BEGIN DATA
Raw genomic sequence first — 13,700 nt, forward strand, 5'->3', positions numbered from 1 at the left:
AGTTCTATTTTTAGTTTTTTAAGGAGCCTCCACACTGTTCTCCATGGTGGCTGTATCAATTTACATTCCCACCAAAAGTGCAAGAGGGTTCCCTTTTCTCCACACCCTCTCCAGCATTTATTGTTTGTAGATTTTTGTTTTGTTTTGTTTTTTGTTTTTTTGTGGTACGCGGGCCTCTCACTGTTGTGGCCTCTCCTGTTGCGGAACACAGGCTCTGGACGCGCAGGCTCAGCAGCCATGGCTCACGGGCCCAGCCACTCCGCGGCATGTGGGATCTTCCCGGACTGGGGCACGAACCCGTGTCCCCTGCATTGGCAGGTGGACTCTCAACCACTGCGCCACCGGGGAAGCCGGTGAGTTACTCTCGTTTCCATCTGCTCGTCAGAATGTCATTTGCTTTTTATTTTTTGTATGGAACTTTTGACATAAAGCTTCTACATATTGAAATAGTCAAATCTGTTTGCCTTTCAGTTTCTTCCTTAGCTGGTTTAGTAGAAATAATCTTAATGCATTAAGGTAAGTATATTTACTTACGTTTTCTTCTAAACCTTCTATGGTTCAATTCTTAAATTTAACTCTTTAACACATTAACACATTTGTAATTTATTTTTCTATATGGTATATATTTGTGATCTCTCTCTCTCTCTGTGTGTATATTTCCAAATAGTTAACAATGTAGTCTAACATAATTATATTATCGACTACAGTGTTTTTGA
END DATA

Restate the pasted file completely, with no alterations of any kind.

Raw genomic sequence first — 13,700 nt, forward strand, 5'->3', positions numbered from 1 at the left:
AGTTCTATTTTTAGTTTTTTAAGGAGCCTCCACACTGTTCTCCATGGTGGCTGTATCAATTTACATTCCCACCAAAAGTGCAAGAGGGTTCCCTTTTCTCCACACCCTCTCCAGCATTTATTGTTTGTAGATTTTTGTTTTGTTTTGTTTTTTGTTTTTTTGTGGTACGCGGGCCTCTCACTGTTGTGGCCTCTCCTGTTGCGGAACACAGGCTCTGGACGCGCAGGCTCAGCAGCCATGGCTCACGGGCCCAGCCACTCCGCGGCATGTGGGATCTTCCCGGACTGGGGCACGAACCCGTGTCCCCTGCATTGGCAGGTGGACTCTCAACCACTGCGCCACCGGGGAAGCCGGTGAGTTACTCTCGTTTCCATCTGCTCGTCAGAATGTCATTTGCTTTTTATTTTTTGTATGGAACTTTTGACATAAAGCTTCTACATATTGAAATAGTCAAATCTGTTTGCCTTTCAGTTTCTTCCTTAGCTGGTTTAGTAGAAATAATCTTAATGCATTAAGGTAAGTATATTTACTTACGTTTTCTTCTAAACCTTCTATGGTTCAATTCTTAAATTTAACTCTTTAACACATTAACACATTTGTAATTTATTTTTCTATATGGTATATATTTGTGATCTCTCTCTCTCTCTGTGTGTATATTTCCAAATAGTTAACAATGTAGTCTAACATAATTATATTATCGACTACAGTGTTTTTGA